The final shape of the Nutcracker’s nest is like a cup about 3 inches deep and 4 inches across. It is made of rotten wood pulp, dried grass, moss, strips of bark, and animal hair.

How to Find the Clark’s Nutcracker: Birdwatching Tips

It’s quite easy to spot Clark’s Nutcrackers on your next trip to the Western mountains in the USA. They are widely spread in nearby regions since they are known to migrate to significant distances.

If you’re an avid birdwatcher, keep these things in mind the next time you visit forests in the West.

bird watching
Image Credit: Rawpixel.com, Shutterstock

What to Listen For

The easiest way to find Clark’s Nutcrackers is by listening to the long, grating calls they frequently make. Since these birds usually travel in small flocks, you’ll likely hear a loud call whenever they pass by.

What to Look For

Clark’s Nutcrackers don’t always give their unique calls. So, you may find it hard to identify these birds passing by. If you can’t hear any such calls in the Western mountains, watch out for these identification signs:

  • Size and Shape. Clark’s Nutcrackers are jay-sized birds with the shape of a crow. They have small tails and round heads with no crest. Their bills are long, sharp, and straight.
  • These birds have a pale gray color with black wings. When flying, their wings show multiple large white patches near the edges. The tail is mostly black from the center. The legs, bills, and feet of these birds are all black.
  • Nutcrackers fly in small groups and crack the pine cones with sharp bills. They primarily eat pine seeds and fly with their long and broad wings. They mostly live in the mountains of the West, high above on the trees of the conifer forests.

When to Look

Clark’s Nutcrackers migrate to downslopes during fall when there is a poor pine crop or scarcity of pines. They also travel longer distances during this time. So, if you’re traveling to the Western mountains of the US, try going around in summer or spring to spot these birds.

Since they live at high elevations, don’t forget to take your binoculars to find them.

clarks nutcracker bird
Image Credit: Piqsels

Attracting Clark’s Nutcrackers to Your Backyard: Tips & Tricks

Clark’s nutcrackers make the best backyard birds out there. They prefer living in trees with high elevations, so make sure your backyard has many trees to attract these birds.

Here are some effective tips for inviting Clark’s Nutcrackers to your backyard:

  • Install Bird Feeders. Although Clark’s Nutcrackers prefer pine cones and seeds, they also feed on insects and other birds. They are omnivores, so you can install different types of bird feeders in your backyard consisting of Nutcracker’s favorite food items.
  • Put Feeders in the Appropriate Places. Always place feeders appropriately to avoid predators or other birds reaching them before Clark’s Nutcrackers. These birds typically live on trees at some elevations, so ensure your feeders are placed accordingly.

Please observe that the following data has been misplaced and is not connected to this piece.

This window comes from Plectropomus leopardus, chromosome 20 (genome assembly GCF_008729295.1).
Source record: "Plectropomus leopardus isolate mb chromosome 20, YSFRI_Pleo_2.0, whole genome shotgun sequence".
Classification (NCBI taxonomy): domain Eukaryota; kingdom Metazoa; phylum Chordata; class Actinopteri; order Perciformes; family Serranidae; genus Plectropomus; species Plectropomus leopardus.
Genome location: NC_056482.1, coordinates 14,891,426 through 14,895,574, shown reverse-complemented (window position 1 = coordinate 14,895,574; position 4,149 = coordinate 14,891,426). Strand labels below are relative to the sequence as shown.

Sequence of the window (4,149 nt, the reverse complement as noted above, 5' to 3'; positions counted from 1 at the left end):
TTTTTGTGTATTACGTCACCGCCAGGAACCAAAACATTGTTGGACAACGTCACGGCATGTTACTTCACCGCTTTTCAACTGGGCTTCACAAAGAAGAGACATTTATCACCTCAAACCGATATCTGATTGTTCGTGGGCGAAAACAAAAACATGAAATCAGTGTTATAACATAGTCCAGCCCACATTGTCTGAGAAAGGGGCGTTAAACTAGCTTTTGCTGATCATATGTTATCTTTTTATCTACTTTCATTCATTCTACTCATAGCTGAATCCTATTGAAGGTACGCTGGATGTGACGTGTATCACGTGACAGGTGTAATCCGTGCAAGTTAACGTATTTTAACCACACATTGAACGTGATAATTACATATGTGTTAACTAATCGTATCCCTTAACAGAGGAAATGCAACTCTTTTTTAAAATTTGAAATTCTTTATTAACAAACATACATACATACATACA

• Use the Bird’s Favorite Food Items. Most Clark’s Nutcrackers eat insects, seeds, spiders, squirrels, and other birds. Fill the feeder with these food items to increase the chances of these birds coming to your backyard.
  • Clean the Feeders. Birds generally eat fresh and hygienic foods. Keep the feeders nice and clean to attract Nutcrackers away from their natural habitat.
  • Install a Birdbath. Bird baths offer free and clean water to Clark’s Nutcrackers to drink or bathe. These birds can cool off in summer and take a heated bath in winter to restore their energy.

These tips may give you the desired results but inviting Clark’s Nutcrackers to your backyard is pretty challenging. That’s because these birds are not ground foragers and prefer living on some elevation.

garden bird feeder
Image Credit: PhillipsC, Shutterstock

Clark’s Nutcracker Conservation: Is this Bird Threatened?

The North American Breeding Bird Survey reported that Clark’s Nutcrackers populations declined between the years 1966 to 2015. This trend was widely observed in Washington.

Partners in Flight estimated the global population of Nutcrackers to be around 230,000, with 11% living in Canada and the remaining 89% in the USA. The Continental Concern Score rates this bird species an 11 out of 20. Unfortunately, you won’t find Clark’s Nutcrackers on the State of North America’s Birds’ Watch List 2016.

The main reason for their local decline is primarily due to the epidemic of pine beetles and the rise of white pine blisters. Both of these things killed the whitebark pines that make up most of the shelter and diet of Nutcrackers.

Limber pines, pinyon pines, and southwestern white pines also faced similar dangers. Another factor is their vulnerability to climate change. Since these birds live on mountaintops, they are more likely to get affected by extreme temperatures.

On average, Clark’s Nutcrackers are low-concerned birds in the US and Canada.

Final Thoughts

Clark’s Nutcrackers are the residents of the western mountains of the US and Canada. These birds are identified by their long, sharp bills, short tails, and compact bodies. They give a loud call when traveling in small flocks.

The unique thing about these birds is their ability to stock up on pine seeds for winter. They crack open pine cones in the fall, carry the seeds in the pouch present under their tongues, and hide them underground. Nutcrackers remember these places through certain landmarks.

Don’t forget to watch these beautiful birds the next time you go out for birdwatching.

Featured Image Credit: Eivor Kuchta, Shutterstock

About the Author Jeff Weishaupt

Jeff is a tech professional by day, writer, and amateur photographer by night. He's had the privilege of leading software teams for startups to the Fortune 100 over the past two decades. He currently works in the data privacy space. Jeff's amateur photography interests started in 2008 when he got his first DSLR camera, the Canon Rebel. Since then, he's taken tens of thousands of photos. His favorite handheld camera these days is his Google Pixel 6 XL. He loves taking photos of nature and his kids. In 2016, he bought his first drone, the Mavic Pro. Taking photos from the air is an amazing perspective, and he loves to take his drone while traveling.